K’tuvim (Scriptures)

K’tuvim or Ketuvim (Biblical Hebrew: כְּתוּבִים‎‎ Kəṯûḇîm, “writings”) is the third and final section of the Tanakh (Hebrew Bible), after Torah (instruction) and Nevi’im (prophets). In English translations of the Hebrew Bible, this section is usually entitled “Writings”. Another name used for this section is Hagiographa.

The Ketuvim are believed to have been written under divine inspiration, but with one level less authority than that of prophecy.

Found among the Writings within the Hebrew scriptures, I and II Chronicles form one book, along with Ezra and Nehemiah which form a single unit entitled “Ezra–Nehemiah”. (In citations by chapter and verse numbers, however, the Hebrew equivalents of “Nehemiah”, “I Chronicles” and “II Chronicles” are used, as the system of chapter division was imported from Christian usage.) Collectively, eleven books are included in the Ketuvim.

 

Bible

K’tuvim (Scriptures) Interlinear Hebrew-English

27-Psalms_1-150.PDF

28-Proverbs_1-31.PDF

29-Job_1-42.PDF

30-SongofSongs_1-8.PDF

31-Ruth_1-4.PDF

32-Lamentations_1-5.PDF

33-Ecclesiastes/Qoelet_1-12.PDF

34-Esther_1-10.PDF

35-Daniel_1-12.PDF

36-Ezra_1-10.PDF

37-Nehemiah_1-13.PDF

38-1Chronicles_1-29.PDF

39-2Chronicles_1-36.PDF

 

Groups of books

The poetic books

In masoretic manuscripts (and some printed editions), Psalms, Proverbs and Job are presented in a special two-column form emphasizing the parallel stichs in the verses, which are a function of their poetry. Collectively, these three books are known as Sifrei Emet (an acronym of the titles in Hebrew, איוב, משלי, תהלים yields Emet אמ”ת, which is also the Hebrew for “truth”).

These three books are also the only ones in the Hebrew Bible with a special system of cantillation notes that are designed to emphasize parallel stichs within verses. However, the beginning and end of the book of Job are in the normal prose system.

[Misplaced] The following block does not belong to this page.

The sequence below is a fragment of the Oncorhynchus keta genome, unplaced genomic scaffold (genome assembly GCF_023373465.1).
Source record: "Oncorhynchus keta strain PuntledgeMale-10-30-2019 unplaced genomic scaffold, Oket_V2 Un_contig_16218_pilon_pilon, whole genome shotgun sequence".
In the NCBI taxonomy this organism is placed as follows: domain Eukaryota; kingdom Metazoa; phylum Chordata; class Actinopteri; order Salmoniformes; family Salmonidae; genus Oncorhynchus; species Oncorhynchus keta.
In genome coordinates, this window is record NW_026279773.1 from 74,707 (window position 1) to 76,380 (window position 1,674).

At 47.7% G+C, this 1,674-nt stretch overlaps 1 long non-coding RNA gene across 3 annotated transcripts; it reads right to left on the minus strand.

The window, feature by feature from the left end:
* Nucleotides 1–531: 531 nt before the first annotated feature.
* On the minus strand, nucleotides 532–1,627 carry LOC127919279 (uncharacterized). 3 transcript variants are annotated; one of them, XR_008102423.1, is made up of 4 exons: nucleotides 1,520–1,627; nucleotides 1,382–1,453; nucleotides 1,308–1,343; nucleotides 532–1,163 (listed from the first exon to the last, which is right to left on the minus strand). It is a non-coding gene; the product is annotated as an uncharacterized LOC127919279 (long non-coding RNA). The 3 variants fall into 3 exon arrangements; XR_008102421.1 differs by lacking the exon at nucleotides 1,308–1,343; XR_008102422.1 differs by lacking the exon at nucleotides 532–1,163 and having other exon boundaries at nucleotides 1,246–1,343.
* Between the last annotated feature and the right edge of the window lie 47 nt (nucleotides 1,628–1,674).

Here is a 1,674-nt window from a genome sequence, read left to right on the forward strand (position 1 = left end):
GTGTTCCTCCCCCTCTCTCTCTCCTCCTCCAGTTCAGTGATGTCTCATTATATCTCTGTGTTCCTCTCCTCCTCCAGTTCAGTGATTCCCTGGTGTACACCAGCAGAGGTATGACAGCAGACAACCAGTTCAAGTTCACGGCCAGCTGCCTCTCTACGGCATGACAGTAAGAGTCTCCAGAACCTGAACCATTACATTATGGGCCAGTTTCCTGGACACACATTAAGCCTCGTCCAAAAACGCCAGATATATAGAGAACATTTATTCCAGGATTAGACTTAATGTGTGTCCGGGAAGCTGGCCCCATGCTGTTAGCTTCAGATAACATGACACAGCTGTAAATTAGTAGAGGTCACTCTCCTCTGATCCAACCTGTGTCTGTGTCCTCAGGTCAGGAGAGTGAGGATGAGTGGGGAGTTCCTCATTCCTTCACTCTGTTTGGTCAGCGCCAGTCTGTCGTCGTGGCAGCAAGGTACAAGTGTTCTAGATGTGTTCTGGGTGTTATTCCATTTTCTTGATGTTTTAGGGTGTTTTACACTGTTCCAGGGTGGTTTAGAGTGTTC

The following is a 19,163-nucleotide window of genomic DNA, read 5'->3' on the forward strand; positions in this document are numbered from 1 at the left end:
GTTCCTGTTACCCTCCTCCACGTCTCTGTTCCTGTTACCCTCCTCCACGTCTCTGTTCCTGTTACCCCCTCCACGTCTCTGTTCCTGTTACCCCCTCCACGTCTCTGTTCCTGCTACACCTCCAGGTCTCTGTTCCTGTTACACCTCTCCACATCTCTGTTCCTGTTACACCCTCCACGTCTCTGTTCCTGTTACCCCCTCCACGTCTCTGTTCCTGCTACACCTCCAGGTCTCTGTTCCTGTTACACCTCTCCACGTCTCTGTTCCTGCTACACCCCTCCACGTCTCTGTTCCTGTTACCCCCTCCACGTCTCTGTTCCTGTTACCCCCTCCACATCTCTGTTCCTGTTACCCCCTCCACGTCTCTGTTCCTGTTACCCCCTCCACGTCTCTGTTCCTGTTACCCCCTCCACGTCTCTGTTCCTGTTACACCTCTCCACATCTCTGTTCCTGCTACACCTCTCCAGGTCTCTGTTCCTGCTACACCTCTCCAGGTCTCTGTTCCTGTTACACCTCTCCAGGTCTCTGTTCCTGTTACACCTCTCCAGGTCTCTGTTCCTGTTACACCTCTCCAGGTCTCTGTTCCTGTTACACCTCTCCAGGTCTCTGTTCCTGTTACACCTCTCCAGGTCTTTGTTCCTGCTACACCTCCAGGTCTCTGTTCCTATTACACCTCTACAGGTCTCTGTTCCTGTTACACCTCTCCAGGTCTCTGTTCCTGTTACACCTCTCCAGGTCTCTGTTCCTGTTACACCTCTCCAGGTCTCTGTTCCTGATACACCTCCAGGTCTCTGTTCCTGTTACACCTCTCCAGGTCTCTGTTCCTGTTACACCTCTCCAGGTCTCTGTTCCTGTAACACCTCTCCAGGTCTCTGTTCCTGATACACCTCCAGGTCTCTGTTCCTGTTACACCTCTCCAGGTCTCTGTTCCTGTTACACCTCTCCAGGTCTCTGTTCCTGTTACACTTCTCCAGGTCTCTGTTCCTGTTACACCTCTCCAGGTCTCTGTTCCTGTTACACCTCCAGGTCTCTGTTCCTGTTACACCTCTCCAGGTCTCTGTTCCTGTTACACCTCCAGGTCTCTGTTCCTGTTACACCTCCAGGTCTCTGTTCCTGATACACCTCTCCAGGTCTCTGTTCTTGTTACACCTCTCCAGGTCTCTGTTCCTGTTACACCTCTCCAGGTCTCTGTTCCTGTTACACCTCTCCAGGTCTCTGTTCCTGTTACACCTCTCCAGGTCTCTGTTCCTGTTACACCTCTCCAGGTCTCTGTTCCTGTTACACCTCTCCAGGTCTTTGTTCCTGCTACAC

The five scrolls (Hamesh Megillot)

The five relatively short books of Song of Songs, Book of Ruth, the Book of Lamentations, Ecclesiastes and Book of Esther are collectively known as the Hamesh Megillot (Five Megillot). These are the latest books collected and designated as “authoritative” in the Jewish canon. These scrolls are traditionally read over the course of the year in many Jewish communities. The list below presents them in the order they are read in the synagogue on holidays, beginning with the Song of Solomon on Passover.

Other books

Besides the three poetic books and the five scrolls, the remaining books in Ketuvim are Daniel, Ezra-Nehemiah and Chronicles. Although there is no formal grouping for these books in the Jewish tradition, they nevertheless share a number of distinguishing characteristics:

  • The Talmudic tradition ascribes late authorship to all of them.
  • Two of them (Daniel and Ezra) are the only books in Tanakh with significant portions in Aramaic.
  • These two also describe relatively late events (i.e. the Babylonian captivity and the subsequent restoration of Zion).

Order of the books

The following list presents the books of Ketuvim in the order they appear in most printed editions. It also divides them into three subgroups based on the distinctiveness of Sifrei Emet and Hamesh Megillot.

The Three Poetic Books (Sifrei Emet)

The Five Megillot (Hamesh Megillot)

Other Books

The Jewish textual tradition never finalized the order of the books in Ketuvim. The Babylonian Talmud (Bava Batra 14b–15a) gives their order as Ruth, Psalms, Job, Proverbs, Ecclesiastes, Song of Solomon, Lamentations of Jeremiah, Daniel, Scroll of Esther, Ezra, Chronicles.

In Tiberian Masoretic codices, including the Aleppo Codex and the Leningrad Codex, and often in old Spanish manuscripts as well, the order is Chronicles, Psalms, Job, Proverbs, Ruth, Song of Solomon, Ecclesiastes, Lamentations of Jeremiah, Esther, Daniel, Ezra.

Canonization

The Ketuvim is the last of the three portions of the Tanakh to have been accepted as Biblical canon, it is said that the people of Israel were adding what would become the Ketuvim to their holy literature shortly after the canonization of the prophets. There is no scholarly consensus as to when the Hebrew Bible canon was fixed: some scholars argue that it was fixed by the Hasmonean dynasty, while others argue it was not fixed until the second century CE or even later.

While the Torah may have been considered canon by Israel as early as the 5th century BCE and the Former and Latter Prophets were canonized by the 2nd century BCE, Michael Coogan says that the Ketuvim was not a fixed canon until the 2nd century CE. According to T. Henshaw, as early as 132 BCE some references suggesting that the Ketuvim was starting to take shape, though it lacked a formal title. Jacob Neusner says something different, he argues that the notion of a biblical canon was not prominent in 2nd-century Rabbinic Judaism or even later.

Against Apion, the writing of Josephus in 95 CE, treated the text of the Hebrew Bible as a closed canon to which “… no one has ventured either to add, or to remove, or to alter a syllable…”;Michael Barber, however, avers that Josephus’ canon is “not identical to that of the modern Hebrew Bible”.For a long time, following this date, the divine inspiration of Esther, the Song of Songs, and Ecclesiastes was often under scrutiny.